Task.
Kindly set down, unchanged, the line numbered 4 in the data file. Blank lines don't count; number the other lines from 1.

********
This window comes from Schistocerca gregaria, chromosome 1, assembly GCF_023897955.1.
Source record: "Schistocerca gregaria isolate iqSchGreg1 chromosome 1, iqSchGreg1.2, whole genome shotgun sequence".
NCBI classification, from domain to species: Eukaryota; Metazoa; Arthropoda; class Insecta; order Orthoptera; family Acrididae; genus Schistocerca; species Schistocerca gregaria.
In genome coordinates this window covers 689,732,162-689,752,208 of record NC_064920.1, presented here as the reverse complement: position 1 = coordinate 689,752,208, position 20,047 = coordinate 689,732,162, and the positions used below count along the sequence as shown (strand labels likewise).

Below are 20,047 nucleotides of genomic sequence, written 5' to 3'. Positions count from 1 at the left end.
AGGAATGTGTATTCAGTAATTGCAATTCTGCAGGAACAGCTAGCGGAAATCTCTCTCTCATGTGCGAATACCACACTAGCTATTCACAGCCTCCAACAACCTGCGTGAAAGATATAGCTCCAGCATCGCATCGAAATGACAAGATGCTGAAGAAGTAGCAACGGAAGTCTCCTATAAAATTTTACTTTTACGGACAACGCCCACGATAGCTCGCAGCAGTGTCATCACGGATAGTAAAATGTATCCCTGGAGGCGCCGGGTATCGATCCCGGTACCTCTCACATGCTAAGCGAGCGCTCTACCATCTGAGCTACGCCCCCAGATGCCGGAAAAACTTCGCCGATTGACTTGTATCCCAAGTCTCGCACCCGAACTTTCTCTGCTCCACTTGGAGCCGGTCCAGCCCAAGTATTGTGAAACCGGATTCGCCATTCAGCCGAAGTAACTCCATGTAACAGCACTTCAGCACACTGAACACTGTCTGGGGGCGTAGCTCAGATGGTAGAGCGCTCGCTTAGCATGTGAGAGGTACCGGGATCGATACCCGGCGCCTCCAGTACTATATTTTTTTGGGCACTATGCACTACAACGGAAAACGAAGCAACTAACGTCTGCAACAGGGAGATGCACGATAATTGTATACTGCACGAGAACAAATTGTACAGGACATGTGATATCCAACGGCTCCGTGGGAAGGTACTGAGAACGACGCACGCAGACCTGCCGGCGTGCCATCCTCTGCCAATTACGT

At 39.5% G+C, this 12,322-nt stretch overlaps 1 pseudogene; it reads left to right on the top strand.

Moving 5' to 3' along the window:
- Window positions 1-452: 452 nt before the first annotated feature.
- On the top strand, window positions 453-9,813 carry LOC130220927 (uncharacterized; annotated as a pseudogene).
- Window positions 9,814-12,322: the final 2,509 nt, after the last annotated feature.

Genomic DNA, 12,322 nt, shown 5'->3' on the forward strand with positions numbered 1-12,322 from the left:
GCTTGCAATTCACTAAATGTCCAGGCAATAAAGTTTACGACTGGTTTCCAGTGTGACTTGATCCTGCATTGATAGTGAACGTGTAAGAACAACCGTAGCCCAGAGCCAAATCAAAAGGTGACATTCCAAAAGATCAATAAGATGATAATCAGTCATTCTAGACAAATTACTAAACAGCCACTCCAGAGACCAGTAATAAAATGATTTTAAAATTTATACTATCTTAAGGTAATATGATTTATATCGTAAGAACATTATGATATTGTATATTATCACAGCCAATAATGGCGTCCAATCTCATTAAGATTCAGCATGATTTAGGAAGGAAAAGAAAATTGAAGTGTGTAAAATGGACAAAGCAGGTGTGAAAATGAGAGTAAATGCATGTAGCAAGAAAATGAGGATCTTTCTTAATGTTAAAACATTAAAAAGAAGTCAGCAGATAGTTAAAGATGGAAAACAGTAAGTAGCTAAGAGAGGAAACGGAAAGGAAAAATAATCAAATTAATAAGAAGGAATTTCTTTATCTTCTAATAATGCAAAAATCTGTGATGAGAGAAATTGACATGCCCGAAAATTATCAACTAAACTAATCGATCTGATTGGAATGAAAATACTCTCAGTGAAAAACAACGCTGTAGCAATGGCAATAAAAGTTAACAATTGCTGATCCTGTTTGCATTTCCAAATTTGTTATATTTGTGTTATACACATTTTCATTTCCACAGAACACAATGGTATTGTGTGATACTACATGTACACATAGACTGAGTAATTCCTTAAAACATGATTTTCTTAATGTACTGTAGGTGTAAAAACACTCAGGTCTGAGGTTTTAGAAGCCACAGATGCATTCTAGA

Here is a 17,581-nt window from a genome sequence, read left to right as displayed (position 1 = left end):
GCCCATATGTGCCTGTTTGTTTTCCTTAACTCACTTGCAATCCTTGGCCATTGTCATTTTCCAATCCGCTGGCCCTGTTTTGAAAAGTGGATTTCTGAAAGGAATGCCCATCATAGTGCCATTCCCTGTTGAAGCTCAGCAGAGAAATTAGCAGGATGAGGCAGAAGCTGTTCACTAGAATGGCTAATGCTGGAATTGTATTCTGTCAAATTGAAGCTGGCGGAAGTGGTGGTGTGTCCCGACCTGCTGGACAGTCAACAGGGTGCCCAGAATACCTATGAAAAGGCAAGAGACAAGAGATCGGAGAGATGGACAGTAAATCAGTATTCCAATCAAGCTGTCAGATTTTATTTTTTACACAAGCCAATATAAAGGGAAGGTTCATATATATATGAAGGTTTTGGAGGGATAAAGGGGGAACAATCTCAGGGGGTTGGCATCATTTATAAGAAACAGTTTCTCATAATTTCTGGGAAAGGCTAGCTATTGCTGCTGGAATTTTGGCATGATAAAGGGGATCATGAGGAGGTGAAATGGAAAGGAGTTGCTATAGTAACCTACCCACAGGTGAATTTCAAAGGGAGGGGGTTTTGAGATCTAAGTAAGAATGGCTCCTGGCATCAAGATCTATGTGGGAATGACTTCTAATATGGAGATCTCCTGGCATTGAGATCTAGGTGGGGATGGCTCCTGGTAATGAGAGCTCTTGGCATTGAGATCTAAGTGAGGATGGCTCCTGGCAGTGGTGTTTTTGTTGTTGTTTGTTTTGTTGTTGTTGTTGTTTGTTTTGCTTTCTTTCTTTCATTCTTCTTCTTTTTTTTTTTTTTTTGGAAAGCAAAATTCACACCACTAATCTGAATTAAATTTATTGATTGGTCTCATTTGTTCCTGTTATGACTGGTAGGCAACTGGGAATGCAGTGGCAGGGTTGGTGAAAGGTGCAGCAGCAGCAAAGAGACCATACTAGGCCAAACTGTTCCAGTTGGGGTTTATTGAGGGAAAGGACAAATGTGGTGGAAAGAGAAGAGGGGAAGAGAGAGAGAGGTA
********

In genome coordinates this window covers 689,732,162-689,752,208 of record NC_064920.1, presented here as the reverse complement: position 1 = coordinate 689,752,208, position 20,047 = coordinate 689,732,162, and the positions used below count along the sequence as shown (strand labels likewise).